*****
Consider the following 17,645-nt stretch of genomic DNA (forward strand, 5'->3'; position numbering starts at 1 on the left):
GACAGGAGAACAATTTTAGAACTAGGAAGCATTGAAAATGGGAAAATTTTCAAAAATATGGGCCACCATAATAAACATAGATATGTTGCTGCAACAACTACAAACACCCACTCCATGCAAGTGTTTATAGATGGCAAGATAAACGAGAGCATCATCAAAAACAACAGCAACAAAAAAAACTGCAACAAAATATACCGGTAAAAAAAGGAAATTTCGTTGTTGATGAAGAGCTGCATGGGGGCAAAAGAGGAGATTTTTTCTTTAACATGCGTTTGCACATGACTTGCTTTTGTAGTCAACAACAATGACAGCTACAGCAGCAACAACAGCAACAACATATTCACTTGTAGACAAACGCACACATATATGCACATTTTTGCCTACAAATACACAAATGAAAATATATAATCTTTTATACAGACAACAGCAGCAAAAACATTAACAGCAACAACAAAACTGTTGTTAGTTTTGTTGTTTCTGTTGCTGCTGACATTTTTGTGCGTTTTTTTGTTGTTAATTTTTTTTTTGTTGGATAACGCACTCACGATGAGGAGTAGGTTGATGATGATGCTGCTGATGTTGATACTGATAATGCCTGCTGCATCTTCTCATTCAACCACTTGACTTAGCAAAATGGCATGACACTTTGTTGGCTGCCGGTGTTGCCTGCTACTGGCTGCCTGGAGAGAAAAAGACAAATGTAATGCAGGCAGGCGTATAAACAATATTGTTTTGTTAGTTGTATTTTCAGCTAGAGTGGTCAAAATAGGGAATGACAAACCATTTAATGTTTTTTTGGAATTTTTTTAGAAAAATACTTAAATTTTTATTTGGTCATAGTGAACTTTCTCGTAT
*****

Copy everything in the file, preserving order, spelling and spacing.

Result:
Consider the following 17,645-nt stretch of genomic DNA (forward strand, 5'->3'; position numbering starts at 1 on the left):
GACAGGAGAACAATTTTAGAACTAGGAAGCATTGAAAATGGGAAAATTTTCAAAAATATGGGCCACCATAATAAACATAGATATGTTGCTGCAACAACTACAAACACCCACTCCATGCAAGTGTTTATAGATGGCAAGATAAACGAGAGCATCATCAAAAACAACAGCAACAAAAAAAACTGCAACAAAATATACCGGTAAAAAAAGGAAATTTCGTTGTTGATGAAGAGCTGCATGGGGGCAAAAGAGGAGATTTTTTCTTTAACATGCGTTTGCACATGACTTGCTTTTGTAGTCAACAACAATGACAGCTACAGCAGCAACAACAGCAACAACATATTCACTTGTAGACAAACGCACACATATATGCACATTTTTGCCTACAAATACACAAATGAAAATATATAATCTTTTATACAGACAACAGCAGCAAAAACATTAACAGCAACAACAAAACTGTTGTTAGTTTTGTTGTTTCTGTTGCTGCTGACATTTTTGTGCGTTTTTTTGTTGTTAATTTTTTTTTTGTTGGATAACGCACTCACGATGAGGAGTAGGTTGATGATGATGCTGCTGATGTTGATACTGATAATGCCTGCTGCATCTTCTCATTCAACCACTTGACTTAGCAAAATGGCATGACACTTTGTTGGCTGCCGGTGTTGCCTGCTACTGGCTGCCTGGAGAGAAAAAGACAAATGTAATGCAGGCAGGCGTATAAACAATATTGTTTTGTTAGTTGTATTTTCAGCTAGAGTGGTCAAAATAGGGAATGACAAACCATTTAATGTTTTTTTGGAATTTTTTTAGAAAAATACTTAAATTTTTATTTGGTCATAGTGAACTTTCTCGTAT